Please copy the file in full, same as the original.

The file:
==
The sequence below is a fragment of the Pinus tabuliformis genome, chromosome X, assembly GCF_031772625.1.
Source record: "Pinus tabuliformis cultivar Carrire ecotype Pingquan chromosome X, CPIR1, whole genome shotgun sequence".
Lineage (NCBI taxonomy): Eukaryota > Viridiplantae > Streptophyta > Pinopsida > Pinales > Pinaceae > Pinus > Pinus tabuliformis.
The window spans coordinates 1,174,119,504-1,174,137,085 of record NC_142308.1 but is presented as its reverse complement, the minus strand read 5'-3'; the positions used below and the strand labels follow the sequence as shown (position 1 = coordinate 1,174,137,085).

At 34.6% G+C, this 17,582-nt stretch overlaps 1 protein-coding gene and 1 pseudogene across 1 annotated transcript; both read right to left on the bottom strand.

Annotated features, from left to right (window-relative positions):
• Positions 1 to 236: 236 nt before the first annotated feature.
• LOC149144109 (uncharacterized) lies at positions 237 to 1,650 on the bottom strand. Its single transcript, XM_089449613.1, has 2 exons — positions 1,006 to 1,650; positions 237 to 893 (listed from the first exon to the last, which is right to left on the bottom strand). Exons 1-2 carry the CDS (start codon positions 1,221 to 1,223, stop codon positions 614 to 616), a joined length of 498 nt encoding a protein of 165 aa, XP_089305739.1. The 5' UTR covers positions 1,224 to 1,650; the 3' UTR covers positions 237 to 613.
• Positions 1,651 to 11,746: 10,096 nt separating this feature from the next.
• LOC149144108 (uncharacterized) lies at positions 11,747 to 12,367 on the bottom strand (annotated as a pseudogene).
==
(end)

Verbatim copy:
The sequence below is a fragment of the Pinus tabuliformis genome, chromosome X, assembly GCF_031772625.1.
Source record: "Pinus tabuliformis cultivar Carrire ecotype Pingquan chromosome X, CPIR1, whole genome shotgun sequence".
Lineage (NCBI taxonomy): Eukaryota > Viridiplantae > Streptophyta > Pinopsida > Pinales > Pinaceae > Pinus > Pinus tabuliformis.
The window spans coordinates 1,174,119,504-1,174,137,085 of record NC_142308.1 but is presented as its reverse complement, the minus strand read 5'-3'; the positions used below and the strand labels follow the sequence as shown (position 1 = coordinate 1,174,137,085).

At 34.6% G+C, this 17,582-nt stretch overlaps 1 protein-coding gene and 1 pseudogene across 1 annotated transcript; both read right to left on the bottom strand.

Annotated features, from left to right (window-relative positions):
• Positions 1 to 236: 236 nt before the first annotated feature.
• LOC149144109 (uncharacterized) lies at positions 237 to 1,650 on the bottom strand. Its single transcript, XM_089449613.1, has 2 exons — positions 1,006 to 1,650; positions 237 to 893 (listed from the first exon to the last, which is right to left on the bottom strand). Exons 1-2 carry the CDS (start codon positions 1,221 to 1,223, stop codon positions 614 to 616), a joined length of 498 nt encoding a protein of 165 aa, XP_089305739.1. The 5' UTR covers positions 1,224 to 1,650; the 3' UTR covers positions 237 to 613.
• Positions 1,651 to 11,746: 10,096 nt separating this feature from the next.
• LOC149144108 (uncharacterized) lies at positions 11,747 to 12,367 on the bottom strand (annotated as a pseudogene).